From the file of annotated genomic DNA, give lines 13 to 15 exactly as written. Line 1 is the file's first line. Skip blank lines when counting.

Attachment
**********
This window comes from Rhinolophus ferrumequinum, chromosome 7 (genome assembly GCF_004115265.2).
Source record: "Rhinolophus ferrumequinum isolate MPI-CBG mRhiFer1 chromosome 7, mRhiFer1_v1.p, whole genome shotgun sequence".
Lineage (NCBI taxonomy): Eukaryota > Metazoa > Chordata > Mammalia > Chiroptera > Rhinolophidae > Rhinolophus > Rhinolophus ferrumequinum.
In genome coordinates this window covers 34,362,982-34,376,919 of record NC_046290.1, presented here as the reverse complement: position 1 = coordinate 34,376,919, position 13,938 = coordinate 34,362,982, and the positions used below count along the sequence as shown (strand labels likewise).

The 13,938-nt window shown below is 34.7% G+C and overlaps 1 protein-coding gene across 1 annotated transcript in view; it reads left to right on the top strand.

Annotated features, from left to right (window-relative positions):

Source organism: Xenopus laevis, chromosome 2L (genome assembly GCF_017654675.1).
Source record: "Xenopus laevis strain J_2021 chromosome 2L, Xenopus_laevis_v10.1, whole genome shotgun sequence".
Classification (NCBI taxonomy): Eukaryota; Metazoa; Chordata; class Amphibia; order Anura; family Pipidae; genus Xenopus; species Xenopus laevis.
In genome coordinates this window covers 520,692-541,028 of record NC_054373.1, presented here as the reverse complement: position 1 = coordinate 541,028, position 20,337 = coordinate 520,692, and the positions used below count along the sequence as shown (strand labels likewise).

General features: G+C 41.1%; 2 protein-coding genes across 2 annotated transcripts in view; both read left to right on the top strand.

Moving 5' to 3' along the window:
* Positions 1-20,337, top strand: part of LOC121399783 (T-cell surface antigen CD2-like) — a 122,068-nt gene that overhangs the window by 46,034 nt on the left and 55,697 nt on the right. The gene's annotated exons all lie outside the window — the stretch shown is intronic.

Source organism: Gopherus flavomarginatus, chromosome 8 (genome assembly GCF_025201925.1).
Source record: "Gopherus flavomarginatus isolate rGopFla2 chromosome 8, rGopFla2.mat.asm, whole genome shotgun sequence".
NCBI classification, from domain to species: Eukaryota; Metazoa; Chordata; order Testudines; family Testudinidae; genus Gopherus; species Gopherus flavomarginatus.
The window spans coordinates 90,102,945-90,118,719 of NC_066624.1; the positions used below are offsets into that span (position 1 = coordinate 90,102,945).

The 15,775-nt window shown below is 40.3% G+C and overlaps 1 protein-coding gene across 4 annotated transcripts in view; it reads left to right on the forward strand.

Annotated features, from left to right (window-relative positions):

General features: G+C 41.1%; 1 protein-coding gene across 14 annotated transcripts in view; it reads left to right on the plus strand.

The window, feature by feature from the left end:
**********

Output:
* Positions 1-20,337, top strand: part of LOC121399783 (T-cell surface antigen CD2-like) — a 122,068-nt gene that overhangs the window by 46,034 nt on the left and 55,697 nt on the right. The gene's annotated exons all lie outside the window — the stretch shown is intronic.

Source organism: Gopherus flavomarginatus, chromosome 8 (genome assembly GCF_025201925.1).
Source record: "Gopherus flavomarginatus isolate rGopFla2 chromosome 8, rGopFla2.mat.asm, whole genome shotgun sequence".